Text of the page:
Via Pulse of Radio Prep:
Meek Mill released his album, Championships, on Friday and has had the internet buzzing ever since. In fact, a verse from Jay-Z, where he mentions Kanye West and his support for Donald Trump has made numerous headlines. He said on “What’s Free,” which also features Rick Ross, “No red hat, don’t Michael and Prince me and Ye / They separate you when you got Michael and Prince’s DNA, uh / I ain’t one of these house n***as you bought / My house like a resort, my house bigger than yours / My spou- (C’mon, man).”
Jay, however, took to Twitter to deny claims that he was dissing Kanye. In a rare tweet, he said, “The line clearly meant don’t pit me against my brothers no matter what our differences are (red hat) now go pick up Meek album . Drake and Meek on there together.” Kanye then replied to the tweet and asked about a follow-up to their album, Watch The Throne.
Meanwhile, Meek addressed JAY’s verse during a recent CNN interview. He explained that JAY wasn’t coming for Kanye. Meek said, “I don’t think he really goes after Kanye. I think he actually just says, ‘Don’t let him separate us like they did Michael Jackson and Prince,’ basically. Kanye came out of nowhere and just went ‘red hat,’ and that was kind of like against everything we represent … I don’t know what [West] represents, but coming up in the hip-hop community, we came up fighting and fighting for our rights for a long time. What that red hat represents doesn’t really represent what we’ve been fighting for our whole lives.”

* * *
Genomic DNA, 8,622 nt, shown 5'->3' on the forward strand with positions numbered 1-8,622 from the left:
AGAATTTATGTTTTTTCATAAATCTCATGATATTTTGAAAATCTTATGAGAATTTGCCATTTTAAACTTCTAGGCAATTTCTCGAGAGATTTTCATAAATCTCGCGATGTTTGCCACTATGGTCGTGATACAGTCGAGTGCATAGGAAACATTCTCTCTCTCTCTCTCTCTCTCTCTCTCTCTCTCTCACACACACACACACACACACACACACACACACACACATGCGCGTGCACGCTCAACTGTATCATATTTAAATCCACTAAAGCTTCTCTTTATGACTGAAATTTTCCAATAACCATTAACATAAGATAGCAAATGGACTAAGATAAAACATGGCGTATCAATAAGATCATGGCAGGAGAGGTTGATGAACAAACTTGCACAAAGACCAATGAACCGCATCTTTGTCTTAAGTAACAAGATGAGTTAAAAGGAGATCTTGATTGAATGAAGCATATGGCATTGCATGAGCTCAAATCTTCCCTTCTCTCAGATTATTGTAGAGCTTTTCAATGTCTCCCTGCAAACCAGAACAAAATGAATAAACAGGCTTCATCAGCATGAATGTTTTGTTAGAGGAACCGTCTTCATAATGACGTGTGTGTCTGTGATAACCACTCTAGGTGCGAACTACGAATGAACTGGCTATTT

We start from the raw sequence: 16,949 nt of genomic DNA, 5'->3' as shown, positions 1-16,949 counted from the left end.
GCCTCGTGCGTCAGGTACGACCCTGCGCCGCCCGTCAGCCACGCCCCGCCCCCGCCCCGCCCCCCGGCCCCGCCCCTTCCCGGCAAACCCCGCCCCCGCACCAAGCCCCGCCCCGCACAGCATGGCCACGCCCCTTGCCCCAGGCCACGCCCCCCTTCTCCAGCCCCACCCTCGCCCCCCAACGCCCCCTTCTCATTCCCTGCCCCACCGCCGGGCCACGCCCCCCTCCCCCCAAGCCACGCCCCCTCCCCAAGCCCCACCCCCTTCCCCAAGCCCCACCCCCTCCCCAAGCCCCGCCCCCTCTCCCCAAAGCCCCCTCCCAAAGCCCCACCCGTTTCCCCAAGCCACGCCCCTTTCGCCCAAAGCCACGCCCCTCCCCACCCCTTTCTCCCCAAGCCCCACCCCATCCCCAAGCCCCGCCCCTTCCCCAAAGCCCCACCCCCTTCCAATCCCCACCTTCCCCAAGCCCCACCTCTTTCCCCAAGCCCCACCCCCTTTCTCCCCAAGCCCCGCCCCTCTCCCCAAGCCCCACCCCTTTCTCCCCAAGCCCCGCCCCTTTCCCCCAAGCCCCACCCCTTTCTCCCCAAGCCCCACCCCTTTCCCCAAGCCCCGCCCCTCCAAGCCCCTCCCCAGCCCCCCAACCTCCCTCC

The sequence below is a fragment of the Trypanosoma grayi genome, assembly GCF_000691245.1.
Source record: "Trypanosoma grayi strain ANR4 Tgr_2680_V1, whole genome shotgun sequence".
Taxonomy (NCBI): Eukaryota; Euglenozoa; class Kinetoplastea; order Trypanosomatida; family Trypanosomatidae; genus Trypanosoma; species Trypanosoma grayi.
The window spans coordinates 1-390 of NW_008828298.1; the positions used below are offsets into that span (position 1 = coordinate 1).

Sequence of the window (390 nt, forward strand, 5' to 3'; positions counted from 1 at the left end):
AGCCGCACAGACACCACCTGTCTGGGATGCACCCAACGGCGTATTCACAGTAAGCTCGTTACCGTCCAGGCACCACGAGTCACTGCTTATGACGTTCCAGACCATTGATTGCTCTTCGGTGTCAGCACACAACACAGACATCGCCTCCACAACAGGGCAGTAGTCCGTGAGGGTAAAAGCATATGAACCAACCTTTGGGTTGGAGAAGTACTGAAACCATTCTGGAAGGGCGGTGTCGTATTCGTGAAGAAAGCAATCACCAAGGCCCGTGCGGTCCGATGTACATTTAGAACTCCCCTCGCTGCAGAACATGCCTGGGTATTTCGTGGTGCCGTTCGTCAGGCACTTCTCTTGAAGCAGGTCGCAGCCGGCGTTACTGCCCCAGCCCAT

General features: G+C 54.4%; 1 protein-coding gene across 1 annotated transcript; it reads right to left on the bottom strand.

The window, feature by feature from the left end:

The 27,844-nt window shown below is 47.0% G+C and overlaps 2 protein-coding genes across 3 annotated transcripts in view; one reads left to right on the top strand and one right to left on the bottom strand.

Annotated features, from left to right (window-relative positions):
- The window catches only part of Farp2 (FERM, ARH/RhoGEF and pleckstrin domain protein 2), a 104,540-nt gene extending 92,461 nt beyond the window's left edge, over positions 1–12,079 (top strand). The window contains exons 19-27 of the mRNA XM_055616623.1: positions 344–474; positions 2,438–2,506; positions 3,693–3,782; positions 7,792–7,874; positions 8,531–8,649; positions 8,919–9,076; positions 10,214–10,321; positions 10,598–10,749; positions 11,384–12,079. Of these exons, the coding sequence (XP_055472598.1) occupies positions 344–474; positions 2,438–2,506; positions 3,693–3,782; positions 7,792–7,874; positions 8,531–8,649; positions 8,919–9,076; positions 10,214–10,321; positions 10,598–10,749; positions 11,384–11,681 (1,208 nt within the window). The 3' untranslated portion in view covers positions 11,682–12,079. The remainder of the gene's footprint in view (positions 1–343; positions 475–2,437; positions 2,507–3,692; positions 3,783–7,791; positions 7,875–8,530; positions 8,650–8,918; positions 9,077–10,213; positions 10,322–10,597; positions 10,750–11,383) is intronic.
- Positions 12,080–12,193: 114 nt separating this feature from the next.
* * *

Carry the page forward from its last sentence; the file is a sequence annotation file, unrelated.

Later on in the interview, Meek addressed criminal justice reform. He said, “A lot of people who go back in and out of prison are being stuck by a parole system or a probation system where not even committing crimes puts you back in prison. I learned from personal experience. I actually spent time with men that had 28 months in prison for $100 bail, and they weren’t even found guilty for their crimes, and $100 kept them in prison. We as taxpayers, even myself, had to pay money to keep guys like this in prison. It was for, like, a petty crime. So things like that never made sense to me. Even being on probation – I’ve been on probation since I was 19 years old. I’m 31 years old. Growing up in the system, I always thought this was normal, and I didn’t value myself the way that I value myself now.”
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